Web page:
The enticing popular fiction selections help readers make contemporary connections to classics. For example:

Available July 1 – July 7
The Angel Experiment by James Patterson
Frankenstein by Mary Shelley

Available July 15 – July 21
Bloody Jack by L.A. Meyer
Treasure Island by Robert Louis Stevenson

Available July 22 – July 28
The Looking Glass Wars by Frank Beddor
Alice’s Adventures in Wonderland by Lewis Carroll

SYNC is hosted by Audiobook Community, a new social networking site for the discovery of audiobooks.

Accomplished California Teachers Take on Professional Evaluation Issues

June 4, 2010

In the effort to rout ineffective teachers out of the system, teachers’ voices—even voices of some very good teachers—have been shouted down. Yet, what makes an effective teacher (one who can positively affect a student’s academic career) has neither been well-studied, described nor agreed upon, according to a number of studies cited in a new report by the Accomplished California Teachers, or ACT*.

More importantly, how do the good teachers become the best over the tenure of their careers?

At 41 pages, ACT’s report, supported by the National Board Resource Center at the Stanford School of Education and influenced by Linda Darling Hammond, is worth reading for anyone interested in improving teaching and learning in our schools. As the authors state in their introduction:

“We chose to begin here because we believe that without a common understanding of what constitutes teaching quality and how teachers should be evaluated, any further conversation about improving teaching will be inconsequential.”

The report makes concrete recommendations, based on “research, analysis of existing policies, input from academic experts, and our own experiences as promoters of quality teaching” in order to transform teacher evaluation into a tool that could “advance the quality of teaching across California.” (p iii)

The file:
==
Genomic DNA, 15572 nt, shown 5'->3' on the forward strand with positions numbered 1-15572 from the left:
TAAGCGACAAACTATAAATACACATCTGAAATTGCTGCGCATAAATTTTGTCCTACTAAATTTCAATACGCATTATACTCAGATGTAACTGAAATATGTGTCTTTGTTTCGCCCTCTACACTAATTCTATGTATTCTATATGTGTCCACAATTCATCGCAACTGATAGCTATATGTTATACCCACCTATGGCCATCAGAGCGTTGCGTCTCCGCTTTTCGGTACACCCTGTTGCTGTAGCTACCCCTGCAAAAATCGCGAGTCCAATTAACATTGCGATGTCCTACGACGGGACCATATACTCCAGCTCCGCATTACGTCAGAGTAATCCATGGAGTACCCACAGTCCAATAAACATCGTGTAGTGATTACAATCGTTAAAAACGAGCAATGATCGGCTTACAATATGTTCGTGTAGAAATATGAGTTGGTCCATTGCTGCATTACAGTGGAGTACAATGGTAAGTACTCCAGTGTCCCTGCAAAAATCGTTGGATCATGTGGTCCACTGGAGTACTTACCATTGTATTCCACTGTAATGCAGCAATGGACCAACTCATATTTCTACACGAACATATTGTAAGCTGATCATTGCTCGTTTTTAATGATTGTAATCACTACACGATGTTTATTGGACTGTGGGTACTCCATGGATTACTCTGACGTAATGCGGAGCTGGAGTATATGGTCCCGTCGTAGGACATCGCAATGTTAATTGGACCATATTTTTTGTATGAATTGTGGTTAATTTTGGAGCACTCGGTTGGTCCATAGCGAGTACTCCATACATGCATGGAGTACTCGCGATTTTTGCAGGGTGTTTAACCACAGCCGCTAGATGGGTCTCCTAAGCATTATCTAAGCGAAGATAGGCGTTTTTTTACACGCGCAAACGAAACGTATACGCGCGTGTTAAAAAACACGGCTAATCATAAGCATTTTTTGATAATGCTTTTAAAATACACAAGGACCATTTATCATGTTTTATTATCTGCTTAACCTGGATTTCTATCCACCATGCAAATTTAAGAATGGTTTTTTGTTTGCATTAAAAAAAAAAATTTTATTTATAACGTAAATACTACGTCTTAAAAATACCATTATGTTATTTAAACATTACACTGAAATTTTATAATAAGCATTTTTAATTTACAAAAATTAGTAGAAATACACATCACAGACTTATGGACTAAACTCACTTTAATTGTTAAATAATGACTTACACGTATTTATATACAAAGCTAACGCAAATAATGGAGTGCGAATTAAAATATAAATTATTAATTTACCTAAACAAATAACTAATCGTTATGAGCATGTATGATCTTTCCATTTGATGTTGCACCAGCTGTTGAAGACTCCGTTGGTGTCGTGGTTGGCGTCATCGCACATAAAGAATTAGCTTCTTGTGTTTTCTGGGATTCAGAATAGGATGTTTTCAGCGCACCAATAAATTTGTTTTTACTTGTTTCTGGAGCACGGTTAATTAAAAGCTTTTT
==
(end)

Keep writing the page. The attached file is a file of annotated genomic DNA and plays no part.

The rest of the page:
Teachers and administrators will recognize many of the challenges and pitfalls identified in the current evaluation system under “what’s wrong with the current system?” including the lack of training and resources for administrators to support a cohesive and useful evaluation system, a focus on compliance rather than improvement, and a perfunctory approach that does nothing to improve instruction. (p 5)

One part of the solution proposed by ACT—a solution that could be put into place now by Professional Learning Communities— is to use the kind of formative assessments that  work for students in the teacher evaluation process. As they say in the report:

“Formative assessment in the hands of a skillful teacher not only helps the teacher keep track of student learning as it unfolds, but it also ensures that students are aware of the goals for their learning, know what constitutes evidence of mastery, and what they need to do to move forward. Unfortunately, few of us experience that kind of sophistication in assessments of our teaching. Teaching assessments are still top-down, superficial, and lacking meaningful feedback and recommendations for growth to the teacher. It is sadly ironic that the kinds of successful teaching practices that both teachers and researchers have identified as effective in promoting student learning are not similarly used to promote teacher learning.” (p 7)

Contrasting case studies (pages 34-35) offer helpful views of evaluation based on compliance versus evaluation processes that promote better teaching.

*Accomplished California Teachers (ACT) is a new teacher leadership network for the state of California funded by the Stuart Foundation and the Hewlett Foundation, and housed under the umbrella of the School of Education at Stanford University.

Visit ACTs blog.

Download the report from ACT

Anthony Cody is a founding member of ACT and an EdWeek blogger. Read Anthony Cody’s post about the report.